Workers Want Bosses Who Can Help Them Thrive

Good management depends on good communication

Kathy Gurchiek By Kathy Gurchiek October 16, 2019
Workers Want Bosses Who Can Help Them Thrive

Workers most value a manager who is a problem-solver, decisive, compassionate and can manage time effectively, according to a new LinkedIn Learning survey. The findings are especially timely today, National Boss's Day.

"Our research found that employees want managers who can help them tackle challenges at work from start to finish. This means identifying the root cause of the problem and the right solution while helping employees think critically about how to approach similar challenges in the future," said Tanya Staples, vice president of product and content for LinkedIn Learning.

Staples identified the following steps for managers to use to help employees solve workplace problems. Nearly all of them require solid communication skills:

  • Identify the root of the business challenge that has the employee stumped. Ask questions to identify key stakeholders, the metrics used to determine if the problem is solved, whether similar problems have occurred in the past and the impact the solution will have.
  • Work with the employee to identify and prioritize the solution.
  • Help the employee analyze solutions.
  • Assist the employee in pitching the solution to colleagues, including voicing logical arguments to the proposed solution prior to the employee's presentation.

"The ability for managers to help their employees succeed has a lasting impact," Staples said. A report from LinkedIn subsidiary Glint found 63 percent of workers surveyed said their relationship with their managers affects their workplace engagement.

Better Managing with Active Listening

Glint partnered with Harvard Business Review (HBR) Analytic Services to learn how organizations around the globe are shaping their people strategy. A survey released in May found that 59 percent of 717 respondents drawn from HBR's audience said their organizations incorporated active listening/asking open-ended questions in its leadership training. And the Society for Human Resource Management (SHRM) pointed out in its latest report, The High Cost of a Toxic Workplace Culture, that the best people managers are active listeners.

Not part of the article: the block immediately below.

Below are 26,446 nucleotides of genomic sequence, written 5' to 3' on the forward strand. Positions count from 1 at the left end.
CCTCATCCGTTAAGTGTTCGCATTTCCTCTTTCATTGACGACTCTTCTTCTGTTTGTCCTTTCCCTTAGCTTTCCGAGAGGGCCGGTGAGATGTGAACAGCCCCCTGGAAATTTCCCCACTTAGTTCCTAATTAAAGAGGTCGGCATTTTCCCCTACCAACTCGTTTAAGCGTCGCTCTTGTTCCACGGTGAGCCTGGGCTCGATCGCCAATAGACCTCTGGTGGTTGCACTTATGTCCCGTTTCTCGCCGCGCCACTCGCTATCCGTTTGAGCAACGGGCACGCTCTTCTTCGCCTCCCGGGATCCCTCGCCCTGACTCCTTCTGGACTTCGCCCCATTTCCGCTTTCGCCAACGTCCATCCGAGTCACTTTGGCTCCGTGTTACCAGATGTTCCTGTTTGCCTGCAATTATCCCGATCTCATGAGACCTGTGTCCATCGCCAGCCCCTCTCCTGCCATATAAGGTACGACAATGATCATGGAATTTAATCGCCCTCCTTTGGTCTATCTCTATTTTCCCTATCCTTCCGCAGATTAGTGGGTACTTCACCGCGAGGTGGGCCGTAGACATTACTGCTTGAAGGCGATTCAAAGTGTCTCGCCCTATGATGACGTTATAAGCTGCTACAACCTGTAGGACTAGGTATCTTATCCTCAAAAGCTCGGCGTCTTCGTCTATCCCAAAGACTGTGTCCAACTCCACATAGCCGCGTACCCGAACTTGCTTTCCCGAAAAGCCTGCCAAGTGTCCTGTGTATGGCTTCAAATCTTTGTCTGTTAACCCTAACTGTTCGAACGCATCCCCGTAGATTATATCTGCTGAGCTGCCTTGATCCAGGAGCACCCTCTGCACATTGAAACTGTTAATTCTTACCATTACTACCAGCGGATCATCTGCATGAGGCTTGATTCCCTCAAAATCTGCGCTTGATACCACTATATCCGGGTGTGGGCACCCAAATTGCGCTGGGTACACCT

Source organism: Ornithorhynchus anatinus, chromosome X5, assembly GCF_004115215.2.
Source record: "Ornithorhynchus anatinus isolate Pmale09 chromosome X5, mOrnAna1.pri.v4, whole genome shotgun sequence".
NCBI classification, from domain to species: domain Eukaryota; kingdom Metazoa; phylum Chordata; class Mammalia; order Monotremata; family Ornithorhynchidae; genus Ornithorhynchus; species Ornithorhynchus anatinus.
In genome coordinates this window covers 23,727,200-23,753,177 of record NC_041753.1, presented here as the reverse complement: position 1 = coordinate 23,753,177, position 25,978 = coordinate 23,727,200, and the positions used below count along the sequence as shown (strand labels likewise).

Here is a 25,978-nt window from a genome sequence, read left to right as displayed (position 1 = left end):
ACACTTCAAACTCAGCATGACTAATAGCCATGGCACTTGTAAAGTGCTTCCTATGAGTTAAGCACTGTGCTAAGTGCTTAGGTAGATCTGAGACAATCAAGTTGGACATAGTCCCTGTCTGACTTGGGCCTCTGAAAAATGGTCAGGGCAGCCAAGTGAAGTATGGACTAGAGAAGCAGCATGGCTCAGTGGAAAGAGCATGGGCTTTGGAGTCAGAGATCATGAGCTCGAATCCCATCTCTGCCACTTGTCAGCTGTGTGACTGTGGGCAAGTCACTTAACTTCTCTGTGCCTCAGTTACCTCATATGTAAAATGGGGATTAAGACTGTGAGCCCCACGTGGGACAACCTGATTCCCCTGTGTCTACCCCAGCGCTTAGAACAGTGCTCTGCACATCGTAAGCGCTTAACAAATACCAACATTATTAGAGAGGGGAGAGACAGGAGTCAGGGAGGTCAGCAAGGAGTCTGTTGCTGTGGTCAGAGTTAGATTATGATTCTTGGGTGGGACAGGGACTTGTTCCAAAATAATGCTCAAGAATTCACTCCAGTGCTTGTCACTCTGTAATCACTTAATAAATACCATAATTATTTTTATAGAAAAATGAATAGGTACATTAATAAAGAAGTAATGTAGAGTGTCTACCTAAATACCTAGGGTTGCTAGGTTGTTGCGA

[SHRM members-only toolkit: Developing Organizational Leaders]

People managers can learn to be the leaders their employees need them to be. In 2020, SHRM will launch a people manager qualification to help new managers develop soft skills, leadership skills and the emotional intelligence needed to create high-performing teams. Training includes self-assessments and virtual role-playing to develop skills they can immediately use with their teams.

"Cultivating better people managers can have a positive impact on the culture, but leaders at all levels must join in the effort," including HR professionals and other workplace decision-makers, wrote Alex Alonso, SHRM-SCP, SHRM chief knowledge officer in a SHRM blog.

LinkedIn Learning also offers tools and courses to help managers with a variety of skills, including problem solving, and time management, Staples said.

Give Employees Autonomy

Workers want bosses who give them the autonomy to make decisions and encourage them to try new things, according to the Boss Barometer from Kimble Applications. It is a professional services automation-software provider based in Boston.

Workers want more responsibility and a boss who motivates and inspires them, not someone who constantly looks over their shoulder. However, Kimble found more than one-third of employees—36 percent—complained they were micromanaged. The findings are from an August survey of 1,000 full-time U.S. workers. 

"Today's employees thrive when their leaders motivate, coach and provide enough independence to develop skills that can have a real impact on the business and their own careers," Kimble co-founder Mark Robinson said in a news release.

"Organizations that continue to operate in a highly hierarchical culture, where decisions are consistently made without consultation, will be left behind." 



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